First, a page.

Do You Think Hard Work Equals Success — Think Again
Lessons from “Outliers: The Story of Success” by Malcolm Gladwell
In NPR’s How I Built This podcast, the host, Guy Raz always asks his guest one question; “How much do you attribute your success to luck and how much do you attribute to hard work?” Episode after episode, entrepreneurs ponder on his question and answer whether their success was attributed to success or luck, or both.
From all of the episodes I’ve listened to, the founder of Canva, Melanie Perkins, answer stuck out to me the most. In the podcast, she answered Raz like so:
I think it's a very interesting question because I think that if you zoom out of luck, then you’ll say, where were you born, who were your parents, what was the education that you got, you know, having good health. There are so many layers of luck. So if you look at all of those things then I couldn’t be luckier.
Then on the other side of it, I think we planned enough seeds where eventually one of them grows, so that's kind of another version of luck, maybe you plant 1000 seeds, eventually one of them will grow. You can attribute one of these seeds as luck or hard work for planting 1000 seeds.
So I would say little column A, little column B.
Melanie Perkins was very articulate in her answer. Perkins elegant answer matches with Malcolm Gladwell’s book, “Outliers: The Story of Success”.
In summary, Outliers proves that hard work does not always equate to success. Rather, success is a combination of lucky events and hard work. The first example Gladwell pointed out in his book was one interesting fact about every single professional hockey player.
Take a look at the two charts below and try to see if you can see a pattern:
Do you see a pattern for a person who is more likely to be a professional hockey player?
Most of the players were born in January. This is because in Canada, cut off date for schools in January. So a kid born in January can be a couple of months older than kids born later in the summer. While growing up, a couple of months of difference is a lot in children. This means that kids born in January were slightly older, slightly taller which gave them advances. Kids born in January got more training. As a kid, a couple of hours of training time doesn’t equal a lot. However, over time, these kids who got a couple more training here and there ultimately get better than kids who did not.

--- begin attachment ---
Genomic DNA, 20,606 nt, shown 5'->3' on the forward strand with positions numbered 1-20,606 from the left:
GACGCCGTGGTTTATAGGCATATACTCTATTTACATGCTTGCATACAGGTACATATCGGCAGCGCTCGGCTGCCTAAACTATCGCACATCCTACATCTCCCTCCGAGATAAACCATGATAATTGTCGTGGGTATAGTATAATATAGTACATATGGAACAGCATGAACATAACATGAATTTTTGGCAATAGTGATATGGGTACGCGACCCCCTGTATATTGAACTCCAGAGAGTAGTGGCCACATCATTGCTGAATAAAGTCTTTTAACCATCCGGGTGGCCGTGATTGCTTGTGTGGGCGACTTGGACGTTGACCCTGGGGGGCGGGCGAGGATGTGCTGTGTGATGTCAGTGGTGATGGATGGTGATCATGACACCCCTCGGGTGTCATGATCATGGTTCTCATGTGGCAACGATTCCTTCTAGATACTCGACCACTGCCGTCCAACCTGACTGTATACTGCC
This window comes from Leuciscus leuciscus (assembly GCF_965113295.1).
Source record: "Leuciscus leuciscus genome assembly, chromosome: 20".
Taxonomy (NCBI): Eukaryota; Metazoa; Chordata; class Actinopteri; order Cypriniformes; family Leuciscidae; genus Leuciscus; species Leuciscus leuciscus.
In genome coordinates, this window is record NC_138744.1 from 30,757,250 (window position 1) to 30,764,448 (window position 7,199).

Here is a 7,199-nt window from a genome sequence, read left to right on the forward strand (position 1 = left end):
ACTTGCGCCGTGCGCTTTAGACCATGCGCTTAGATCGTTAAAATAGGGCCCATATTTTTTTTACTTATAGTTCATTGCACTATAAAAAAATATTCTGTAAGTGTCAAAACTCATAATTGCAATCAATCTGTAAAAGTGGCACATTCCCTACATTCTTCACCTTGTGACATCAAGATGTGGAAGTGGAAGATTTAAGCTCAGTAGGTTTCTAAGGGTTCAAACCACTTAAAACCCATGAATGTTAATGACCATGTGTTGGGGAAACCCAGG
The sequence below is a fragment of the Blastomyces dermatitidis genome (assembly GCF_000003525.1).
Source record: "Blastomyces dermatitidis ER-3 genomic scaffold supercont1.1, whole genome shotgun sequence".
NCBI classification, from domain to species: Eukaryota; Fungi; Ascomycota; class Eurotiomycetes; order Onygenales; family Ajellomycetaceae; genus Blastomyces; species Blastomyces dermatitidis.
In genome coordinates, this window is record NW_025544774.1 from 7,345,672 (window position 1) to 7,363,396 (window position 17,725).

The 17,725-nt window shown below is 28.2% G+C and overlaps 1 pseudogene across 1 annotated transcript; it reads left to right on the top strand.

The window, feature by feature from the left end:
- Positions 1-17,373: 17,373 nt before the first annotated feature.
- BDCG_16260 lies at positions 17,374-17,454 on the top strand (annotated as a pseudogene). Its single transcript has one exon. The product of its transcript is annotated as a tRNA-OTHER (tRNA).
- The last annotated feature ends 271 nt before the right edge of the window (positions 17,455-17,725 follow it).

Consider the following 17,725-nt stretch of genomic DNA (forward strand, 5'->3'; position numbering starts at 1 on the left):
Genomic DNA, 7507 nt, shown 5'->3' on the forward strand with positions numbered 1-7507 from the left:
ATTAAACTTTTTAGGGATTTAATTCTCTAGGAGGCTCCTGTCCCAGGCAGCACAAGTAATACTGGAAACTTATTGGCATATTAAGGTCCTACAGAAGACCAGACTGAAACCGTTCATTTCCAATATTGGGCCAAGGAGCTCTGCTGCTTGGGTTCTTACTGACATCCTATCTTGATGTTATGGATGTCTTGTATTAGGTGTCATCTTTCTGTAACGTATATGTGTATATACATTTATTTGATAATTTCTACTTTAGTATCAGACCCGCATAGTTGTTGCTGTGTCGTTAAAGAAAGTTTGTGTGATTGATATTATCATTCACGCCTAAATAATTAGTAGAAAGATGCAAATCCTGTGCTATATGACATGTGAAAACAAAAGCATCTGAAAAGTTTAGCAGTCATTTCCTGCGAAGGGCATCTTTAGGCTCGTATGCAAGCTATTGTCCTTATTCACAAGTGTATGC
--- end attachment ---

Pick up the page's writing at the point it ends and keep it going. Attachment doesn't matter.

This means that you are more likely to become a professional hockey player if you were born in January. This sounds like luck to me.
Although you are more likely to become a hockey player if you were born in January, not every single kid born in January ends up playing hockey professionally. This is where the hard work comes in.
Success is a combination of hard work and luck.
Generations also make a difference in a person's career. In the book, Gladwell gave examples of how if your grandparents were garment makers in the 1930s, you are likely to become a lawyer. Each generation of kids gets a better job and chance than their parents. This doesn’t mean you are smarter than your parents, it means you had more chances and you are standing on their shoulders.
Below is an example of real family trees and occupations of each generation.
Personally, I related to this in many ways. My dad is by far, the smartest person I know. He has great problem-solving skills and is naturally curious. He can fix anything by watching youtube videos. He is a perfectionist and doesn’t stop working until the job is done. He is an extremely hard-worker. He can fix a car, set up the water heater, build a house, any challenge you throw at him, he will solve it. It doesn’t matter if the problem is an engineering problem, construction problem, culinary problem, he will find a way and will not stop working until it is done.
You would think that someone like his work-ethic and intelligence worked at NASA as an engineer. However, when I was growing up, my dad worked at gas stations and delivered pizzas.
When my family decided to come to the United States, my dad worked at any job he found to provide for his family. He was too smart and had too much work ethic to work at the places he did, but he did it for his family.
Today, I work as a Software Engineer. Although my dad worked at gas stations and delivered pizzas, he is without a doubt smarter than I am, has a better work ethic than I do, has better problem-solving skills than I do.
I am one thousand percent sure that if the roles were switched and if my dad had the same opportunities I had, he would have achieved so much more than I have, or will I ever do.
This is why success is a sequence of luck.
I have been very luckier than my dad and stand on his shoulders.
To circle back to How I Build This host’s original question, Guy Raz, who has heard entrepreneur after entrepreneur answers his question, I think he knows the answer.